Wabi-sabi is essential to Japanese aesthetics, in the same way that the Ancient Greeks’ idea of beauty is essential to understanding Western aesthetics. But while classical beauty is timeless and flawless, wabi-sabi is in-the-moment and imperfect. Classical beauty values polish; wabi-sabi values patina. Classical beauty is a property of great works of art, which can change you; wabi-sabi is an experience of beauty that you can have with any object if you only change yourself.
In reading Koren’s book, I found myself asking “why wabi-sabi?”, and by extension what kinds of justification can one offer for any aesthetic sensibility. I thought of Alain de Botton’s The Architecture of Happiness and its main idea that the objects with which we surround ourselves should reflect our values, if only to remind us of them lest we falter. Certainly, wabi-sabi reflects the values of the medieval Japan from whence it emerged. In a society in the grip of constant warfare, samurai could be called to die for their master at any time, so it’s easy to see the appeal of an aesthetic that values impermanence and finding beauty in the present moment, the everyday.
The Tea Masters
Wabi-sabi emerged out of the Zen tradition in Japan, and among its first advocates were the tea masters, professional practitioners of the tea ceremony. The first wabi-sabi tea master was Murata Shuko who lived in the 15th century. If you’ve ever witnessed a traditional Japanese tea ceremony, you know that the implements are often humble, made of wood and clay. But it wasn’t always this way. In Murata’s time, the aristocracy took great pride in its tea implements of the finest Chinese porcelain and gold. Murata, true to his Zen training, saw that such affectations were the opposite of Buddhist teachings, and he began using locally-produced, understated utensils.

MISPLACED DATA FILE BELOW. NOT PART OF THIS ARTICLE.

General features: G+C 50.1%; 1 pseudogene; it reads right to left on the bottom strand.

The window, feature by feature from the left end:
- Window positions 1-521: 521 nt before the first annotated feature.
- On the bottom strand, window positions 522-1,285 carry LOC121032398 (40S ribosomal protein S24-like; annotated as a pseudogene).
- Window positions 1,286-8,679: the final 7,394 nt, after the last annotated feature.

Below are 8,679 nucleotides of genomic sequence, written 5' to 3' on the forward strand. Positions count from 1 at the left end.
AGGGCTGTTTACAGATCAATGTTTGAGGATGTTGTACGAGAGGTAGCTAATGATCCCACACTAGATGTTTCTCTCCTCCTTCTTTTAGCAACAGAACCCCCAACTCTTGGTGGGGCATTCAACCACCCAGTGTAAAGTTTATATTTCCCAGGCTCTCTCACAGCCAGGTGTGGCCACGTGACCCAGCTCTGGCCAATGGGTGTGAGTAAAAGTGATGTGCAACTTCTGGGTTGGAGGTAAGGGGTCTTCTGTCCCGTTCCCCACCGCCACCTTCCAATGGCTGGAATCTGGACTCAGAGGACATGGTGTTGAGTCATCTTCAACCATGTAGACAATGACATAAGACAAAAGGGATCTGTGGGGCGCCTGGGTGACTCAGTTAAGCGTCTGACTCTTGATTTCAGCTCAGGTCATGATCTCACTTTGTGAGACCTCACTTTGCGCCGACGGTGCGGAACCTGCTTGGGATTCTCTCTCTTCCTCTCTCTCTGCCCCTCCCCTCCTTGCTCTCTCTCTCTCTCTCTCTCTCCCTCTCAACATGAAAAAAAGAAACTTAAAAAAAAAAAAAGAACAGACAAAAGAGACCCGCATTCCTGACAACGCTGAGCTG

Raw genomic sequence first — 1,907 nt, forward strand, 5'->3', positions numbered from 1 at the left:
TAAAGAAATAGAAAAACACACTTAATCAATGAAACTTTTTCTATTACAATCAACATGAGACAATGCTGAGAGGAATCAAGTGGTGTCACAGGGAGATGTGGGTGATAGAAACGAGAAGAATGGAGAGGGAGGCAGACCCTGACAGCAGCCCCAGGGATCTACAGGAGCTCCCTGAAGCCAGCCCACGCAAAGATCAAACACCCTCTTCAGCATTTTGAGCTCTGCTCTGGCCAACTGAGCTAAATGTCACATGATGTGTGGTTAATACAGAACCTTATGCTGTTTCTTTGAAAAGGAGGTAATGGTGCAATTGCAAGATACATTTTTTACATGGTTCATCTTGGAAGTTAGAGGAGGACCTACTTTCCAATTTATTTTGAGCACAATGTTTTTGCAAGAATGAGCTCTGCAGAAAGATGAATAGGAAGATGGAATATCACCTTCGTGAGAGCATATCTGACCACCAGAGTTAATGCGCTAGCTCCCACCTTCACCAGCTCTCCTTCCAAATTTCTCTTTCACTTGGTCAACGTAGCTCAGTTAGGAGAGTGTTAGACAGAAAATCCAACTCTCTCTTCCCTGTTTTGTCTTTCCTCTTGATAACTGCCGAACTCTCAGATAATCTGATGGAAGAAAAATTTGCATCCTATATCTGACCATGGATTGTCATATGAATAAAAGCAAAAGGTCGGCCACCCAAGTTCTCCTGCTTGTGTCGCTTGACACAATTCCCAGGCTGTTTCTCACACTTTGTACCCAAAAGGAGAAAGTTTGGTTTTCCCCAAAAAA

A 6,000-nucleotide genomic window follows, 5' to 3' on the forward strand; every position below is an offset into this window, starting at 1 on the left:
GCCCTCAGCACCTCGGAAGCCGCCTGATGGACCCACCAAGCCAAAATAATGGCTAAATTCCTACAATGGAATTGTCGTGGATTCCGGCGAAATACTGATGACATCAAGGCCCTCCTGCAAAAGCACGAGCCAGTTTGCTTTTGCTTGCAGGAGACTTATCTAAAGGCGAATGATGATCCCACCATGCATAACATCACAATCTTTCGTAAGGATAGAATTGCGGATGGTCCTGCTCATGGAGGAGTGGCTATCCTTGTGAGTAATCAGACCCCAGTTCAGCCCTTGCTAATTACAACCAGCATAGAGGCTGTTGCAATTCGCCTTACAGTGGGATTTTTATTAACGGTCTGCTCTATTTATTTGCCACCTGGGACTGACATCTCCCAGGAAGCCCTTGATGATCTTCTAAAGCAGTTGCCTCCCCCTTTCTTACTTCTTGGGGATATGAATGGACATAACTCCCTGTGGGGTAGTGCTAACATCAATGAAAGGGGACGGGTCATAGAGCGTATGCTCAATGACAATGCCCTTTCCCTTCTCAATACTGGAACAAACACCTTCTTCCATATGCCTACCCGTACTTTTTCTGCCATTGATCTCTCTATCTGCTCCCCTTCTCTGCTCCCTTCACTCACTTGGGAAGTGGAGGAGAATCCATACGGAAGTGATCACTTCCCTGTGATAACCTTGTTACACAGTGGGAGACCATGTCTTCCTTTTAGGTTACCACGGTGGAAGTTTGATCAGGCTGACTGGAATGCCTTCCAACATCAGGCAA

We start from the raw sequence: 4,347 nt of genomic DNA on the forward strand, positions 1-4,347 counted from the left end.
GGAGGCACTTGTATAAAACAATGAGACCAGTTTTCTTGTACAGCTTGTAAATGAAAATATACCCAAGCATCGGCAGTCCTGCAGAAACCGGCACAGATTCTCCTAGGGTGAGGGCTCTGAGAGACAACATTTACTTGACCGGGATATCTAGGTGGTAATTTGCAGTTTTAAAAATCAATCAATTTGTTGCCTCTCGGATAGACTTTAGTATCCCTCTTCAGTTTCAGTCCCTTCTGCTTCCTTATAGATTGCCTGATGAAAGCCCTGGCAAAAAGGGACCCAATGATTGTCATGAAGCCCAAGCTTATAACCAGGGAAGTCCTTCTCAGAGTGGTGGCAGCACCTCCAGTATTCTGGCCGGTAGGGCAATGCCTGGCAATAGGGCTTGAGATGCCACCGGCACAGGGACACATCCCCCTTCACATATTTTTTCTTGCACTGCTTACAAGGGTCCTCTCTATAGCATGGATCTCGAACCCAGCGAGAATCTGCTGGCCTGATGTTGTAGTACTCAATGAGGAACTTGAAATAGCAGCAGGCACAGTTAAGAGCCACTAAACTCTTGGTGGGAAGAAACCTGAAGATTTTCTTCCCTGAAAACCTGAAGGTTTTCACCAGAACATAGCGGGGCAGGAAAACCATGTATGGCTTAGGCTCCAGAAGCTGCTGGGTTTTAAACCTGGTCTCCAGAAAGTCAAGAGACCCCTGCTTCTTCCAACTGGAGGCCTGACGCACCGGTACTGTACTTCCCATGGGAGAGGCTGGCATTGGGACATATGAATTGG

Murata’s aesthetic gained further traction thanks to the most famous wabi-sabi tea master, Rikyu, who served the warlord Toyotomi Hideyoshi. Rikyu, too, used traditional, indigenous Japanese folkcraft implements instead of priceless Chinese treasures. Unfortunately, Rikyu’s boss, Toyotomi, was of peasant origins (and a badass daimyo not to be trifled with) who suspected Rikyu was playing a high-profile joke on him and ordered Rikyu to commit ritual suicide at age 70.
Intersections with Modernism
Like European modernism, wabi-sabi shuns unnecessary ornamentation. Both look minimalist, but while wabi-sabi gets rid of what is unnecessary, it recognizes that sometimes it is unnecessary to get rid of things–better to let them be. And while modernism is geometric and technological, wabi-sabi is organic and natural. Where modernism is cool and bright, wabi-sabi is warm and dim.
Making Wabi-Sabi Things
While Koren’s book is titled Wabi-Sabi for Artists, Designers, Poets, and Philosophers his advice for those mentioned in the title is only implicit. It seems to me that if you want to create wabi-sabi things, you should focus on the intrinsic, and resist thinking in terms of hierarchies or categories. For example, if you’re making a teacup, consider how tea is made and consumed, what materials you have on hand, and the object’s role in your life. Gold and porcelain are expensive and impractical, both to obtain and to maintain (tea stains the cup), and costly should the teacup inevitably break. On the other hand, clay is cheap and easy to obtain, quite sturdy, and because of its unpretentious nature, you won’t need to worry about keeping your clay teacup immaculate or if it falls to the floor and breaks. Therefore, instead of worrying about the cups, you can enjoy the tea. And isn’t that the point?
I’m ultimately drawn to the fact that wabi-sabi objects are more intimate for their imperfection. They embrace natural processes like wear, cracking, and the accumulation of patina, and as such they have stories to tell. Every perfect teacup is the same, but imperfect teacups are all imperfect in their own unique ways.